Kathleen Wynne. Courtesy of the Kathleen Wynne campaign.
When word started filtering out last week that Michael Bryant - yes, that Michael Bryant - was lending his voice to automated tele-promos for Ontario Liberal leadership hopeful Kathleen Wynne, the Twitterverse snapped to attention.
Sadly for the Liberals, it was the most excitement the race to replace Dalton McGuinty has generated since Premier Dad resigned and the legislature was prorogued.
But the buzz seemed to be for all the wrong reasons, as in, "what the fuck are Wynne's people thinking" by asking the former attorney general to put in a good word for their candidate.
That's because no story mentioning Bryant can be written without mentioning his 2009 confrontation with bike courier Darcy Allan Sheppard and the charge of criminal negligence causing death that followed and was later dropped, leaving him still under a cloud.
As endorsements go, Bryant's is problematic, but mostly for those who don't vote Liberal and may live south of Bloor in the big smoke.
Within party circles, Bryant is still a popular force. The Sheppard drama only slightly dulled the glimmer of the rising-star insignia the famously cocky Bryant used to wear, along with his perpetual shit-eating grin.
That said, there were some within Lib party ranks for whom the Bryant-Wynne connection raised eyebrows.
The other news that could loosely be described as exciting in a ho-hum leadership race was last week's automated telephone poll from somewhere in Illinois asking prospective Liberal convention delegates their choice for leader. It's not known who commissioned the poll.
Party members were targeted even on their cellphones while out of country, so whoever was behind it had access to membership lists, a fact that's unleashed some finger-pointing among folks in rival leadership camps.
But amidst the internal sniping - and bored stares from reporters covering the race - the first tangible evidence emerged this week that there may be an upset in the making.
Let's just say things just got trickier for Sandra Pupatello, the odds-on fave going in given the boatload of sitting MPPs endorsing her campaign.
Some 1,533 Wynne supporters are running in their ridings to be delegates, compared to 1,281 for Pupatello. They're followed by Gerard Kennedy's 846; Charles Sousa's 778; Eric Hoskins's 714; Glen Murray's 461 and Harinder Takhar's 461.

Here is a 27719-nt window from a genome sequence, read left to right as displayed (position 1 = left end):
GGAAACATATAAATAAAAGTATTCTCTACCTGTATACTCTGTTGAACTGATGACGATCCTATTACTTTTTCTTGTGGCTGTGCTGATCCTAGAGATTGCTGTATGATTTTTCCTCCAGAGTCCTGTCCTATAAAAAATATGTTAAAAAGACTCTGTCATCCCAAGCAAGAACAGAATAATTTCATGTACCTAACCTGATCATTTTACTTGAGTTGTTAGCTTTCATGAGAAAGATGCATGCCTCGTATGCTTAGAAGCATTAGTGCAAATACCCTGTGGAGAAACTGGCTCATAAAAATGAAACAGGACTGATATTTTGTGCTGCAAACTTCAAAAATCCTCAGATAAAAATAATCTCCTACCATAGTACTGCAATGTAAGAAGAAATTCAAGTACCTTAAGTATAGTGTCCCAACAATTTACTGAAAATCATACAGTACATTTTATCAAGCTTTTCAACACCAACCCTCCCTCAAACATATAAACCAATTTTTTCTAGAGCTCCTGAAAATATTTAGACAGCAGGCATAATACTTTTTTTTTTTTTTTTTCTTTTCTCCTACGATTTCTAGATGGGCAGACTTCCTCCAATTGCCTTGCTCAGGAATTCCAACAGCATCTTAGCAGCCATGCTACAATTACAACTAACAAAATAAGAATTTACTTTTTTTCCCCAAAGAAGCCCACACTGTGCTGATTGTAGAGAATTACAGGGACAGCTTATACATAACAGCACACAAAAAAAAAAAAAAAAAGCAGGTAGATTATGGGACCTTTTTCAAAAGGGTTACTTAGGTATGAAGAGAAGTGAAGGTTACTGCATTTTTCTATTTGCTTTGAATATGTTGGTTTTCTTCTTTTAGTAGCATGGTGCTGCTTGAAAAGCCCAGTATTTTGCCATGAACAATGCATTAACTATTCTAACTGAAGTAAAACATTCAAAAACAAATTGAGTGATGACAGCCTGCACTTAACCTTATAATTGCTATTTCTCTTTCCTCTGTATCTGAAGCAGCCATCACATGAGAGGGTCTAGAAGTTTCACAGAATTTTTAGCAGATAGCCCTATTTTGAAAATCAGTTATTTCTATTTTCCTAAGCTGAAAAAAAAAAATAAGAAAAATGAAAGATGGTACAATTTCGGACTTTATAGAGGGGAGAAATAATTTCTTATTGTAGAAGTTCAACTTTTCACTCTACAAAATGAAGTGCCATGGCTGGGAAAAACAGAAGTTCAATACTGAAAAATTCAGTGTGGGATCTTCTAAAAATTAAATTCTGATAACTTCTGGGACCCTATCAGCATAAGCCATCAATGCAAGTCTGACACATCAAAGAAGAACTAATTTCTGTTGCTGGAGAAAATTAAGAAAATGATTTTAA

The fact that more Wynne supporters are running to be delegates doesn't necessarily mean they'll be chosen. Some 95 are running in her Don Valley riding alone, according to one source. The candidates still have to get their supporters out to vote for their declared delegates. That vote takes place this weekend.
The bigger challenge for some campaigns lacking financial resources will be to get their delegates to the convention. The weekend vote doesn't leave much time to make hotel and travel arrangements to the January 25 convention in Toronto, especially for those coming from the province's northern reaches.
The voting itself is a complicated affair. Sixteen delegates will be chosen from each of Ontario's 133 ridings. But each riding must send a certain number of women and youth delegates. The wild card: another 400 to 800 former MPs, MPPs and riding association presidents will be automatic delegates to the convention.
If the preliminary numbers show anything, it's that Wynne's campaign is well organized - and, more interestingly, that some Liberals are seriously considering the idea of electing the first female and openly gay premier in Ontario history. And from Toronto, no less.
Quite a switch for a party that's tacked centre-right for the better part of the last decade under McGuinty.
Pupatello might not want to go into Ryerson's Mattamy Centre on convention weekend as front-runner anyway. Historically, candidates in that position have ended up losing. The names Gerard Kennedy and Murray Elston come to mind. An "anybody but (fill in the blank)" reaction tends to spring up against Liberal front-runners.
To be frank, Pupatello's "I'm not from Toronto, so vote for me" routine was not only getting a little tired, but also rubbing a few in the party the wrong way. Being from the city where a fifth of the province's seats are located should be an asset if the party wants to hold onto power. Some suggest there's already an "anybody but" feeling growing against Pupatello, who, despite playing the outsider card, is in many ways the continuity candidate, considering how many of the McGuinty crew are backing her.
If anyone can break the spell and win with the lead going into the convention, it's Wynne, who is well liked within the party and, some say, has been planning this run for two years. She's the closest thing to a consensus-builder among the candidates.
The bigger question for the Libs, pragmatic bunch that they are, is whether Wynne can take enough of the vote in rural and small-c conservative bedrock communities in the 905 to win back a majority. And further, is the party ready for the left turn Wynne represents?
Wynne seems cognizant of the need to shore up her right flank. She kinda danced around a question about the minimum wage during a telephone Town Hall last week. And she's been talking up the need to slay the deficit before anything else.
Alliances between the candidates vying for the leadership - whom they decide to support on the second and subsequent ballots - may have more impact on the future political slant of the party than the delegates themselves.
Right now the group pulling up the rear is centre-right in its orientation. The ground is fertile for someone to come up the middle, as McGuinty did in 96. The boys in this race may be conspiring to put one among them on top. In that case, the direction of Liberal party renewal is anybody's guess.